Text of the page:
Inspired by Personal Finance Advice’s discussion of tipping, I felt that it was appropriate to discuss my own strategy for tipping, which revolves around one simple tenet: good service is the reason for tipping. I also don’t like to multiply on the fly in restaurants, so I use a strategy that minimizes the need to multiply.
First of all, no matter what, I tip 10% as a baseline. There could be some challenge in the life of the server that you don’t know about or any number of things going on that you are unaware of. A tip less than that is rude, particularly if you are a regular customer at a particular restaurant. Calculating this is easy: just move the decimal place to the left once.
If I am a regular customer, I automatically tip 5% more than that. A regular customer often develops a reputation at that establishment, and I wish to have a positive reputation as a customer. I want the servers to give preferential service to me because I’m a solid-to-strong tipper. To do this, I tack on an extra 5% to my tip by default. This 5% is easy to approximate; just give $1 per $20 on your order.
If the server performs service that I notice as being good, I tip an extra 5%. This usually means that the waitress was very unintrusive, silently and automatically refilling drinks without interfering. If I can’t remember any issues and I can’t remember the server interrupting except to get orders or bring food, this means that the service was good. Again, I just approximate by adding an extra dollar for every $20 on the order.
If the server performs above and beyond the call of duty, I tip an extra 10%. This usually involves handling some sort of disaster with grace, like a recent restaurant visit in which I accidentally dropped a full glass of lemonade on the tiled floor. Not only did the waitress handle this all gracefully, she personally mopped it up while we continued a dinner conversation. She earned a nice tip that day. Again, just move the decimal place once to the right.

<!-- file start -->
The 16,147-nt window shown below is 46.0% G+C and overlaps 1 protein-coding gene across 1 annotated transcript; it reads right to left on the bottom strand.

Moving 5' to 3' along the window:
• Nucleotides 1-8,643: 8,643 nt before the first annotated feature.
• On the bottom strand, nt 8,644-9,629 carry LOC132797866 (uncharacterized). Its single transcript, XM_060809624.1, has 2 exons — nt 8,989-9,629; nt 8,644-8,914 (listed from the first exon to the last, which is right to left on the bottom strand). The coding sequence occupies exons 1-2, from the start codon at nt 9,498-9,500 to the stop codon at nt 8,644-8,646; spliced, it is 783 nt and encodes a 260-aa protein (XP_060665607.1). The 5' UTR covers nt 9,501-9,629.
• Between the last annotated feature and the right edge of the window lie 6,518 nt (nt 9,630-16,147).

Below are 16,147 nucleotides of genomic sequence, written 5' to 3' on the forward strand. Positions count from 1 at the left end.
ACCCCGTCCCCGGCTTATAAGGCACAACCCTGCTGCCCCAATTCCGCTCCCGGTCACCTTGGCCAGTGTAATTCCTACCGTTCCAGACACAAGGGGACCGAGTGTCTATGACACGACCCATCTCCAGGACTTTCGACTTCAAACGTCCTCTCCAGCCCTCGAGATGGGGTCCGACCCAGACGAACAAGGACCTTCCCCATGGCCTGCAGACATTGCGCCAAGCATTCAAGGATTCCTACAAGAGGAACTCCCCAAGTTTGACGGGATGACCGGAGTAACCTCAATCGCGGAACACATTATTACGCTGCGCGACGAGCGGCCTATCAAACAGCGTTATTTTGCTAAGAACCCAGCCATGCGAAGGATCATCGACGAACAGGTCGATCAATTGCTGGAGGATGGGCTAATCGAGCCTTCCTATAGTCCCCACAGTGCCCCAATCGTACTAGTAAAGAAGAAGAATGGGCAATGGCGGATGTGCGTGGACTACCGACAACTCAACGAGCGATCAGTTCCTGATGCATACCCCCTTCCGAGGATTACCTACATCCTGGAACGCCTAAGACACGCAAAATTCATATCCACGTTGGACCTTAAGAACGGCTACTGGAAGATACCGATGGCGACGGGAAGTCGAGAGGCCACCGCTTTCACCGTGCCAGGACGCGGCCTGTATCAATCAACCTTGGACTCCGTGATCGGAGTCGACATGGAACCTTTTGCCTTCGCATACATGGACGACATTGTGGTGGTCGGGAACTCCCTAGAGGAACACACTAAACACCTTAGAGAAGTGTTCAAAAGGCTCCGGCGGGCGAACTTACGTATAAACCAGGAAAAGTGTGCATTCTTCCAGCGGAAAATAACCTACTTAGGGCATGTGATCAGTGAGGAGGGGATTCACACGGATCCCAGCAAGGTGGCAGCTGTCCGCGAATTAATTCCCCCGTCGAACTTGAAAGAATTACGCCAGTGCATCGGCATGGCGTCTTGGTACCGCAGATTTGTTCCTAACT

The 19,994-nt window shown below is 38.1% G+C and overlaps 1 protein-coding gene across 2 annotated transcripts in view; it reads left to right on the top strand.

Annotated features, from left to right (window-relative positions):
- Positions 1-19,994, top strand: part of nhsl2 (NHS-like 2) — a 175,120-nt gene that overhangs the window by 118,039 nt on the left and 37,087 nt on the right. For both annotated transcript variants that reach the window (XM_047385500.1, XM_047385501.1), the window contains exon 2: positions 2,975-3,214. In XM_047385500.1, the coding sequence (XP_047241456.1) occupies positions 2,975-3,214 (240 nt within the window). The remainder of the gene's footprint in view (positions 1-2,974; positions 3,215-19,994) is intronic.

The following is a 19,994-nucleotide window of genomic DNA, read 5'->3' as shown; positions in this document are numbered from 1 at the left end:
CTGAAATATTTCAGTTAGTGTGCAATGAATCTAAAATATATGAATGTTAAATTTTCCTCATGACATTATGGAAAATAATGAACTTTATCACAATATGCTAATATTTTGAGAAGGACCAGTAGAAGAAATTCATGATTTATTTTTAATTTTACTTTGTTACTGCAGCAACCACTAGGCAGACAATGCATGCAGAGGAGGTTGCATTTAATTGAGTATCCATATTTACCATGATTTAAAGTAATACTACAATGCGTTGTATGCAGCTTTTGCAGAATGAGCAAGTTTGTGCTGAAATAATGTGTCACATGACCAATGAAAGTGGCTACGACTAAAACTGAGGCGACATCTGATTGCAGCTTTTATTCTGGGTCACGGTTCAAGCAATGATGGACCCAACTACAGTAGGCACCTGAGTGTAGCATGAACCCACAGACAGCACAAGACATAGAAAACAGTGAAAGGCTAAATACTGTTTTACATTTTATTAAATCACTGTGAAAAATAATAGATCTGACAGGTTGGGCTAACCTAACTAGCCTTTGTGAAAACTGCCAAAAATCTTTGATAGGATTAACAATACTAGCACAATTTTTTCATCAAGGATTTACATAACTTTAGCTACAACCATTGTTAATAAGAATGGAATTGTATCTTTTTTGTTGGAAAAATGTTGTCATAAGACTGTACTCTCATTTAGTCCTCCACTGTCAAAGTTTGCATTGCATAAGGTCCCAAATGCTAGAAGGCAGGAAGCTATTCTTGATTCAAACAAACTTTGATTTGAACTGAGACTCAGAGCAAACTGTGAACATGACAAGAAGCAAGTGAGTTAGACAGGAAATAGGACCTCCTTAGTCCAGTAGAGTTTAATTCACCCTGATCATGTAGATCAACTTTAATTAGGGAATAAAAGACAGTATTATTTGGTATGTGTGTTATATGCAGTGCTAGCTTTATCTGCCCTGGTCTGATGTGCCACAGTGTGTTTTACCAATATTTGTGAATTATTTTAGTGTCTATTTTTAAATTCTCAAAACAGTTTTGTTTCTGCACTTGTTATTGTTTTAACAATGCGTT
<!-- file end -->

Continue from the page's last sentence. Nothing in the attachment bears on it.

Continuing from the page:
If the server is new and performs adequately, I tip an extra 5%. Being a server at a busy restaurant is quite challenging, so when a new server is just getting the hang of it but still manages an adequate job, I give a little more. Again, I just approximate by adding an extra dollar for every $20 on the order.
If something beyond the pale happens, the sky’s the limit. When I was three, I once threw up on a waitress. She laughed it off. My parents tipped her 100%. She deserved it. When something crazy happens, don’t be afraid to tip a lot, especially if you plan on returning to the restaurant in the future.
Once you have these numbers, just add them up rounded to the nearest dollar and call it an adequate tip. I find this strategy works very well, particularly if you visit a restaurant regularly. We visit a couple local family dining chains and have had regular repeat waitresses; when this happens, we always get great service.